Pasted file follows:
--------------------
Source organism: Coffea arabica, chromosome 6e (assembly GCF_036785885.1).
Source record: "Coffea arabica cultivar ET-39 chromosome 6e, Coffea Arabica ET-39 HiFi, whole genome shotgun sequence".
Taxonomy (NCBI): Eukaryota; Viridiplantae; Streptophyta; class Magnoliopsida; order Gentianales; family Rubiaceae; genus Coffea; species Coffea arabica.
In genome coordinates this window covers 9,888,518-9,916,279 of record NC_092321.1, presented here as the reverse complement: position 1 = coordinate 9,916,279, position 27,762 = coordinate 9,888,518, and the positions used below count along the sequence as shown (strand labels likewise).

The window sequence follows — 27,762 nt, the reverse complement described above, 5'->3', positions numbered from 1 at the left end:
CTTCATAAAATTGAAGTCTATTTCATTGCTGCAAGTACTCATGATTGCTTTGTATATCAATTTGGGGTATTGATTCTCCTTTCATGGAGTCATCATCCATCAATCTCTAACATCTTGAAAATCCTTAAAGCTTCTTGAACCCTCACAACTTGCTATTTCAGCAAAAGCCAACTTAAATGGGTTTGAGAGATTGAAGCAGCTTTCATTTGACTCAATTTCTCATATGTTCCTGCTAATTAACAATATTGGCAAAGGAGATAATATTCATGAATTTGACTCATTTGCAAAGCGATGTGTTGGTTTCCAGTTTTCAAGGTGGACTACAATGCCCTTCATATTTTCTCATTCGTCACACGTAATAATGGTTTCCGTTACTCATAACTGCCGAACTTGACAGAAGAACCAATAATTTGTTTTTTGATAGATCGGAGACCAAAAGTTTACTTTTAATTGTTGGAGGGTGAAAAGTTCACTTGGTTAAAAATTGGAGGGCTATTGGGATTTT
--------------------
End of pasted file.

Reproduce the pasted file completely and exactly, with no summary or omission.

Source organism: Coffea arabica, chromosome 6e (assembly GCF_036785885.1).
Source record: "Coffea arabica cultivar ET-39 chromosome 6e, Coffea Arabica ET-39 HiFi, whole genome shotgun sequence".
Taxonomy (NCBI): Eukaryota; Viridiplantae; Streptophyta; class Magnoliopsida; order Gentianales; family Rubiaceae; genus Coffea; species Coffea arabica.
In genome coordinates this window covers 9,888,518-9,916,279 of record NC_092321.1, presented here as the reverse complement: position 1 = coordinate 9,916,279, position 27,762 = coordinate 9,888,518, and the positions used below count along the sequence as shown (strand labels likewise).

The window sequence follows — 27,762 nt, the reverse complement described above, 5'->3', positions numbered from 1 at the left end:
CTTCATAAAATTGAAGTCTATTTCATTGCTGCAAGTACTCATGATTGCTTTGTATATCAATTTGGGGTATTGATTCTCCTTTCATGGAGTCATCATCCATCAATCTCTAACATCTTGAAAATCCTTAAAGCTTCTTGAACCCTCACAACTTGCTATTTCAGCAAAAGCCAACTTAAATGGGTTTGAGAGATTGAAGCAGCTTTCATTTGACTCAATTTCTCATATGTTCCTGCTAATTAACAATATTGGCAAAGGAGATAATATTCATGAATTTGACTCATTTGCAAAGCGATGTGTTGGTTTCCAGTTTTCAAGGTGGACTACAATGCCCTTCATATTTTCTCATTCGTCACACGTAATAATGGTTTCCGTTACTCATAACTGCCGAACTTGACAGAAGAACCAATAATTTGTTTTTTGATAGATCGGAGACCAAAAGTTTACTTTTAATTGTTGGAGGGTGAAAAGTTCACTTGGTTAAAAATTGGAGGGCTATTGGGATTTT